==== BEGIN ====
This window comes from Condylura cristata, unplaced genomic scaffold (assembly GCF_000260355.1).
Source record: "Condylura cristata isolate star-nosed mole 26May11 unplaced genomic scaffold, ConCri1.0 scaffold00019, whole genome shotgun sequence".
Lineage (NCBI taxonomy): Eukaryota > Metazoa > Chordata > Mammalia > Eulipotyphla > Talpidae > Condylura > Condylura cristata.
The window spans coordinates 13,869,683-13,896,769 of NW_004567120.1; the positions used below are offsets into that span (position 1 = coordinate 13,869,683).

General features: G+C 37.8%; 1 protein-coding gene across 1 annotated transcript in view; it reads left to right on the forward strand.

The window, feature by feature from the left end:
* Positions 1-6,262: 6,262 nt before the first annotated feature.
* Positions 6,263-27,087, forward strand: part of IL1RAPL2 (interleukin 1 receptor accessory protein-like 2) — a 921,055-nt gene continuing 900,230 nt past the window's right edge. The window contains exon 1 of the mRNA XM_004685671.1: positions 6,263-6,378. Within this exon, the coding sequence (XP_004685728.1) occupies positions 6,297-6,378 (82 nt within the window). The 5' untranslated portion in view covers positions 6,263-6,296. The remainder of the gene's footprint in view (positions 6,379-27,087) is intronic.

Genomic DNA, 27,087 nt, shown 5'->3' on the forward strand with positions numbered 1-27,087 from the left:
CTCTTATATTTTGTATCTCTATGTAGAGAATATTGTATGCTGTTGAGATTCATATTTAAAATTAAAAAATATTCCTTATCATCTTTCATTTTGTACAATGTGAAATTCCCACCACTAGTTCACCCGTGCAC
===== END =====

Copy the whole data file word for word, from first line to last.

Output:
This window comes from Condylura cristata, unplaced genomic scaffold (assembly GCF_000260355.1).
Source record: "Condylura cristata isolate star-nosed mole 26May11 unplaced genomic scaffold, ConCri1.0 scaffold00019, whole genome shotgun sequence".
Lineage (NCBI taxonomy): Eukaryota > Metazoa > Chordata > Mammalia > Eulipotyphla > Talpidae > Condylura > Condylura cristata.
The window spans coordinates 13,869,683-13,896,769 of NW_004567120.1; the positions used below are offsets into that span (position 1 = coordinate 13,869,683).

General features: G+C 37.8%; 1 protein-coding gene across 1 annotated transcript in view; it reads left to right on the forward strand.

The window, feature by feature from the left end:
* Positions 1-6,262: 6,262 nt before the first annotated feature.
* Positions 6,263-27,087, forward strand: part of IL1RAPL2 (interleukin 1 receptor accessory protein-like 2) — a 921,055-nt gene continuing 900,230 nt past the window's right edge. The window contains exon 1 of the mRNA XM_004685671.1: positions 6,263-6,378. Within this exon, the coding sequence (XP_004685728.1) occupies positions 6,297-6,378 (82 nt within the window). The 5' untranslated portion in view covers positions 6,263-6,296. The remainder of the gene's footprint in view (positions 6,379-27,087) is intronic.

Genomic DNA, 27,087 nt, shown 5'->3' on the forward strand with positions numbered 1-27,087 from the left:
CTCTTATATTTTGTATCTCTATGTAGAGAATATTGTATGCTGTTGAGATTCATATTTAAAATTAAAAAATATTCCTTATCATCTTTCATTTTGTACAATGTGAAATTCCCACCACTAGTTCACCCGTGCAC